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Purchasing the Safest Lab Chemicals

By Kenneth Roy

Posted on 2017-07-17

Prior to the new school year, most science teachers select and order their lab chemicals. Before placing an order, however, teachers should consider the health risks associated with using hazardous chemicals in the classroom laboratory.

Making the right purchase

To purchase the least chemically hazardous material possible, science teachers should first determine whether the hazard is health, physical, or environmental by running a hazards analysis. This involves:

• securing and reviewing the Safety Data Sheet (i.e., Section 2: Hazard(s) Identification, Section 7: Handling and Storage, Section 8: Exposure Controls/Personal Protection, and Section 11: Toxicological Information),

• checking the appropriateness of the chemical’s use on Rehab the Lab’s school chemical list,

• reaching out to the chemical supplier for additional information on the chemical’s potential hazards,

• reading professional publications such as the Journal of Chemical Health and Safety for health and safety information on chemical hazards, and

• checking out the chemistry listserv on NSTA’s listservs.

Next, complete a risks assessment. Some risks related to chemicals might include:

• breathing in vapors, gases, and particulates;

• exposure to skin by splashing, dipping, and airborne dust;

• exposure to chemicals by sticking fingers in the mouth or eating or drinking;

• exposure to eyes from vapor, gasses, particulates, or splashes; or

• puncture of the skin.

Depending on the chemical, further safety actions might need to be taken. Check out the National Institute for Occupational Safety and Health’s Hierarchy of Controls (see image below) to take the appropriate action.

Additional considerations

Science teachers also need to consider several issues that may arise from using hazardous chemicals. First, they need to be aware of long-term exposure to hazardous chemicals, which can cause health complications. Appropriate ventilation in the lab, reading information in the Safety Data Sheet (SDS), and using personal protective equipment (e.g., particulate respirator) can help prevent long-term exposure. Employees usually have a right to be tested for exposure to hazardous chemicals and may ask their employer to have a worksite tested by a licensed industrial hygienist. If female employees or students who are pregnant will be working in your lab, be sure to read the SDS for information about reproductive toxins, harm to the fetus, and more.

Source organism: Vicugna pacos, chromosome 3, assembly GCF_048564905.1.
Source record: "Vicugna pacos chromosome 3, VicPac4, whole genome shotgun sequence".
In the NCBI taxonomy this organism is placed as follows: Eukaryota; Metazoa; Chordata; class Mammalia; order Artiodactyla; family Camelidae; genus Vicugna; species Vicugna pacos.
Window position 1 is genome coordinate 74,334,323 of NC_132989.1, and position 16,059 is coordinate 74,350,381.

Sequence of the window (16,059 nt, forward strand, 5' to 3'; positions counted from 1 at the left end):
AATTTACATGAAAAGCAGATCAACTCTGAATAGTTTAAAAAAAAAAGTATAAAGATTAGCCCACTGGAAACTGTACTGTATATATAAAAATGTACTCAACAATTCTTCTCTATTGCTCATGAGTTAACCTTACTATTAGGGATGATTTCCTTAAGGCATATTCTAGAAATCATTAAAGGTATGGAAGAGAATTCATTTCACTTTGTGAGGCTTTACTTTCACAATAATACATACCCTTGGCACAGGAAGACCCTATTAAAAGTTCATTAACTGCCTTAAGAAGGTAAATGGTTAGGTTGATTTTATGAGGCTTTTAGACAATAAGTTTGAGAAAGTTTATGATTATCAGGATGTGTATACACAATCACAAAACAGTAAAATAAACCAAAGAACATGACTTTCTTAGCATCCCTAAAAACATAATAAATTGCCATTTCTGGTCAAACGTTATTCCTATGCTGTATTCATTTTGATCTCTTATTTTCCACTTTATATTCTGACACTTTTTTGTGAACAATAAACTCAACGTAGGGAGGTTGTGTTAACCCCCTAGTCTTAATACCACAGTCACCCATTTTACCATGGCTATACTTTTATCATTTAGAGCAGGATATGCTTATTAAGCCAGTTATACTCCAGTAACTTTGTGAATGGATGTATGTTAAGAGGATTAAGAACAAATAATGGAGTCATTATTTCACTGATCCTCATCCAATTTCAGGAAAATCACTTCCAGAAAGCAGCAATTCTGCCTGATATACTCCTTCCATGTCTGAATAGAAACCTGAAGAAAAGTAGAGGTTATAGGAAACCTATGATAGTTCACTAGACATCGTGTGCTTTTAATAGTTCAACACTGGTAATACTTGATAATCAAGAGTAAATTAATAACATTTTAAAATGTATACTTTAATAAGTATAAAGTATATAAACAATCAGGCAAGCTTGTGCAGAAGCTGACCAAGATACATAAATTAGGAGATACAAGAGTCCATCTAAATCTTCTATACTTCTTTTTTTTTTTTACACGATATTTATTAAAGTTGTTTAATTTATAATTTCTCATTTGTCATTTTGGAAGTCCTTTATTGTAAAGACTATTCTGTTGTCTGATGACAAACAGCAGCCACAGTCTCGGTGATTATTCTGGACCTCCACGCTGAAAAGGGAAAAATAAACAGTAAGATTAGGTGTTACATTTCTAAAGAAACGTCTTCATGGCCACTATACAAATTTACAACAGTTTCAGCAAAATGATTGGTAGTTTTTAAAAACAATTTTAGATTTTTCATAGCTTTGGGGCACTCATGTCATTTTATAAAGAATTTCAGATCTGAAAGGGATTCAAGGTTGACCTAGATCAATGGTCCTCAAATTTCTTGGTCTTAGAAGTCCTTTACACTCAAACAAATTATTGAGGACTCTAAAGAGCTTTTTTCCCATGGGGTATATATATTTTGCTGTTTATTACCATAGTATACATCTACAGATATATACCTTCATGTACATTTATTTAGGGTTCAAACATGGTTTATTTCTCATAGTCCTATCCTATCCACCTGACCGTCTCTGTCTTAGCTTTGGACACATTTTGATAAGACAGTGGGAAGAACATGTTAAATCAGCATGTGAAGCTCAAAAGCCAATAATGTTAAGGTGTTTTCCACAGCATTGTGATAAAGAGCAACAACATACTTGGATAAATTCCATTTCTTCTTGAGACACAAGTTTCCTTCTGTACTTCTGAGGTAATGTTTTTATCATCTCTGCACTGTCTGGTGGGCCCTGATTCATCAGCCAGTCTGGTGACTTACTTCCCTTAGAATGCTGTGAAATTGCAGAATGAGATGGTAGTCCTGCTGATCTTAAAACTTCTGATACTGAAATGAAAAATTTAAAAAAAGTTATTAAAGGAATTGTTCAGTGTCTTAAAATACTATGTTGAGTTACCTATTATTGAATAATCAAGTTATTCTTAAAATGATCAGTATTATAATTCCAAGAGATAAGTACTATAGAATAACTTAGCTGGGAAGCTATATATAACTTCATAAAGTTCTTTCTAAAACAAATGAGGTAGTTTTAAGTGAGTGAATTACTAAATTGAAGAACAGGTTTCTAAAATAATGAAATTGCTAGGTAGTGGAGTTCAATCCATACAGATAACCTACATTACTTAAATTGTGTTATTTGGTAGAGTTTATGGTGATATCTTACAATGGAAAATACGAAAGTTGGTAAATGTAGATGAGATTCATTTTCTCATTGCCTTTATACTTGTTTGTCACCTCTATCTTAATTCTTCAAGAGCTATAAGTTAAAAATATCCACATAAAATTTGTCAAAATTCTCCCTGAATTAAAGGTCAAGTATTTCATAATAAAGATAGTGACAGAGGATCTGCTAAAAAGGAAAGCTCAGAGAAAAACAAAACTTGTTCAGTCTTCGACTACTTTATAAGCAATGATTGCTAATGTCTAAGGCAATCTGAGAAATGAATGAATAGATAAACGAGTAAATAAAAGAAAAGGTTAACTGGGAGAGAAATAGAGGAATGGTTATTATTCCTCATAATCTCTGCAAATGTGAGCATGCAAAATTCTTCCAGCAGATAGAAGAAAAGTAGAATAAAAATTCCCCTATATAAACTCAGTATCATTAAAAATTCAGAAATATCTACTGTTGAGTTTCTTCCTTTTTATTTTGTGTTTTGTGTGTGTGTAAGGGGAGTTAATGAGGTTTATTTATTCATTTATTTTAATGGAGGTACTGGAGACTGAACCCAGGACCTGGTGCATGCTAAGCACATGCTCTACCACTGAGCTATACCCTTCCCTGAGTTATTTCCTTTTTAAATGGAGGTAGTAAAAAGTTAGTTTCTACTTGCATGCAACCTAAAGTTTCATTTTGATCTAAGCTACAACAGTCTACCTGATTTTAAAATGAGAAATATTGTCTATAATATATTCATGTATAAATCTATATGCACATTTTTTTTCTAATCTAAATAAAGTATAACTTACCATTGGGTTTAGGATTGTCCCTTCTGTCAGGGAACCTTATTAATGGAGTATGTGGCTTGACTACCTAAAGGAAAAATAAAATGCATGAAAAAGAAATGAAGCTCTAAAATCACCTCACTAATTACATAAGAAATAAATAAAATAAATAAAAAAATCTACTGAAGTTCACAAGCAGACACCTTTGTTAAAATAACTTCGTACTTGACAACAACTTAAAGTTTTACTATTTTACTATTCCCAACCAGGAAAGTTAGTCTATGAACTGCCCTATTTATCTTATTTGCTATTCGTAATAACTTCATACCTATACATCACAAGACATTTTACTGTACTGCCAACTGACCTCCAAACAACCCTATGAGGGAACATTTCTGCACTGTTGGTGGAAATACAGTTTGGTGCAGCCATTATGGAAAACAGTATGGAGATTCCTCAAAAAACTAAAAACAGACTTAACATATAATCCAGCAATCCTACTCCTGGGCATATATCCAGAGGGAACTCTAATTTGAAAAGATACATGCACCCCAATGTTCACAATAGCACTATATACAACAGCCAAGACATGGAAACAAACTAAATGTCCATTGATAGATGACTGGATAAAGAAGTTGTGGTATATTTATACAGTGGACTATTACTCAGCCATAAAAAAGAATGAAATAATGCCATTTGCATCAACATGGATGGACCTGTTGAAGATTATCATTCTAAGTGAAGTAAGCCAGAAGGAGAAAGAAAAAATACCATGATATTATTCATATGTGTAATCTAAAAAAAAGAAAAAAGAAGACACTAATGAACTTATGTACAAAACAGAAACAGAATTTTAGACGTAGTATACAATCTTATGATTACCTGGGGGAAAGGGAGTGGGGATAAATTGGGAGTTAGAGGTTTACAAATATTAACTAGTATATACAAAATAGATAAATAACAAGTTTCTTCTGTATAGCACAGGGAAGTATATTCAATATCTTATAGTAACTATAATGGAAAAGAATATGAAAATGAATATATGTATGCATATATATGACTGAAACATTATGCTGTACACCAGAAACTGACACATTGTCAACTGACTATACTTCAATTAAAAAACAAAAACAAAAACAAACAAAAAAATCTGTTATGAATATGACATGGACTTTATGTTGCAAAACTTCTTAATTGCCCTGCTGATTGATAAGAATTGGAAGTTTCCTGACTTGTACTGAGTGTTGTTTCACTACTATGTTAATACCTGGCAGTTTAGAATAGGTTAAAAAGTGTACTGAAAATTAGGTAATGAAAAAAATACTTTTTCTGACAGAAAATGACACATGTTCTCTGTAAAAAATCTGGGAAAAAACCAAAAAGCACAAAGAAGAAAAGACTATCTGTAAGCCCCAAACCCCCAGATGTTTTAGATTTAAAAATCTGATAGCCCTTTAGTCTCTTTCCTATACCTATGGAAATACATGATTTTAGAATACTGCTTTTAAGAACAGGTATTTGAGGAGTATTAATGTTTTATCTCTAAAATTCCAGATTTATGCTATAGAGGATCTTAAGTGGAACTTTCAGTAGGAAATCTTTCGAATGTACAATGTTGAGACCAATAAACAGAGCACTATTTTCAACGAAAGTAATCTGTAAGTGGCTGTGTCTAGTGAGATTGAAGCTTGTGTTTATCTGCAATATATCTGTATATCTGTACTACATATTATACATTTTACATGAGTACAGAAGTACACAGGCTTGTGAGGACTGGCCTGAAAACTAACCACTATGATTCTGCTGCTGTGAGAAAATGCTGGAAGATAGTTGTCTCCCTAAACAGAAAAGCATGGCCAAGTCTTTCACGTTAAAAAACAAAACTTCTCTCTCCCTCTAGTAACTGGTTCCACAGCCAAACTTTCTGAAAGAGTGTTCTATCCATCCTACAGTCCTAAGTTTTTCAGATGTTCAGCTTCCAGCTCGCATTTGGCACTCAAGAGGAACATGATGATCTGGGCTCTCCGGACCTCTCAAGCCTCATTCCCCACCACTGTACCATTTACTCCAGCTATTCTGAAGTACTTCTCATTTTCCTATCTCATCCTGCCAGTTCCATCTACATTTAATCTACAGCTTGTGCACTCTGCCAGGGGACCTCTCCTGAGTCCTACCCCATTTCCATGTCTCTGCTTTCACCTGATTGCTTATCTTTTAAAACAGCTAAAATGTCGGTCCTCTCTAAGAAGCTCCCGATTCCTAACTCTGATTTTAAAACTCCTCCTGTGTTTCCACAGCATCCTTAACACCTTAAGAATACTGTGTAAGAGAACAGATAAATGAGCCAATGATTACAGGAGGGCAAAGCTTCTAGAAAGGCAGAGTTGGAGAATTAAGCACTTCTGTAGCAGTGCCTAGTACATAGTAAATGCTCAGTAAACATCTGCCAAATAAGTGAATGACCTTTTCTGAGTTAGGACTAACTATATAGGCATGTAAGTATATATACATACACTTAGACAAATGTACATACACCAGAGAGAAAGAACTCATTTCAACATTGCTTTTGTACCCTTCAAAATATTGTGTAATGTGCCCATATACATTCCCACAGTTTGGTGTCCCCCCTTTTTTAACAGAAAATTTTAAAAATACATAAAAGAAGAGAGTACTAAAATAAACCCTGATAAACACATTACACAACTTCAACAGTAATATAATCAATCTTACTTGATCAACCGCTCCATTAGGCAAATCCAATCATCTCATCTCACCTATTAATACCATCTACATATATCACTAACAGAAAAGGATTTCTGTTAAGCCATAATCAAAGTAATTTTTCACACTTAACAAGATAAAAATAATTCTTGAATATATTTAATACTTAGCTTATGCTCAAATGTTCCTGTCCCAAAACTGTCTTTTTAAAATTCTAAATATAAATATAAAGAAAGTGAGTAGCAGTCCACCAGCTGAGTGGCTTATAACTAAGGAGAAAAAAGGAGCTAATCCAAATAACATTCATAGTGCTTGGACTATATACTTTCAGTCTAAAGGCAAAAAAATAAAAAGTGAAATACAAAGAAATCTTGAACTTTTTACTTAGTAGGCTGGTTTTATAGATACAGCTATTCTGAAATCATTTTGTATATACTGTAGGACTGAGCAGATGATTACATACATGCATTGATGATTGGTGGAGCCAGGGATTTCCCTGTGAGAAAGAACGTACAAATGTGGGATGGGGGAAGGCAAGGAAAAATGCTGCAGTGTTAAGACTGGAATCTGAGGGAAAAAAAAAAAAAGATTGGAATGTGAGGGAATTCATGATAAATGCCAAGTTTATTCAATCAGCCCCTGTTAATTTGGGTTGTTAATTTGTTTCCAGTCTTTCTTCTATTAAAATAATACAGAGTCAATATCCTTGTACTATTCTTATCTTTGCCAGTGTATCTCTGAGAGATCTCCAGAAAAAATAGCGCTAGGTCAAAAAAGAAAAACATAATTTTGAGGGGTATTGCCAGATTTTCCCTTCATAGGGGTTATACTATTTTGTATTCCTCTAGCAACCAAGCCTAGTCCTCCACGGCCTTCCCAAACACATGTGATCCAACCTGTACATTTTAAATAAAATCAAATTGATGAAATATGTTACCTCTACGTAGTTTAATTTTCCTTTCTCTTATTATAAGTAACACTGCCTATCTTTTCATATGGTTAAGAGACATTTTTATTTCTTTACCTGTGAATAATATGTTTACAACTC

Additionally: If you or a student is accidentally exposed to a hazardous chemical, read sections 3 (Hazards Identification Section), 5 (Fire and Explosion Data), 6 (Accidental Release Measures), and 10 (Stability and Reactivity Data) of the SDS. Finally, consider the storage and disposal of hazardous chemicals. The SDS Section 7 (Handling and Storage), local school policies, the Occupational Safety and Health Administration, the Centers for Disease Control and Prevention, the University of Iowa, and the National Fire Protection Association all have recommendations for storing hazardous chemicals. Before disposing of the chemicals, read section 13 (Disposal Considerations) of the SDS and check with the school facilities manager for information on how the chemical should be appropriately disposed of.

Submit questions regarding safety in K–12 to Ken Roy at, or leave him a comment below. Follow Ken Roy on Twitter: @drroysafersci.

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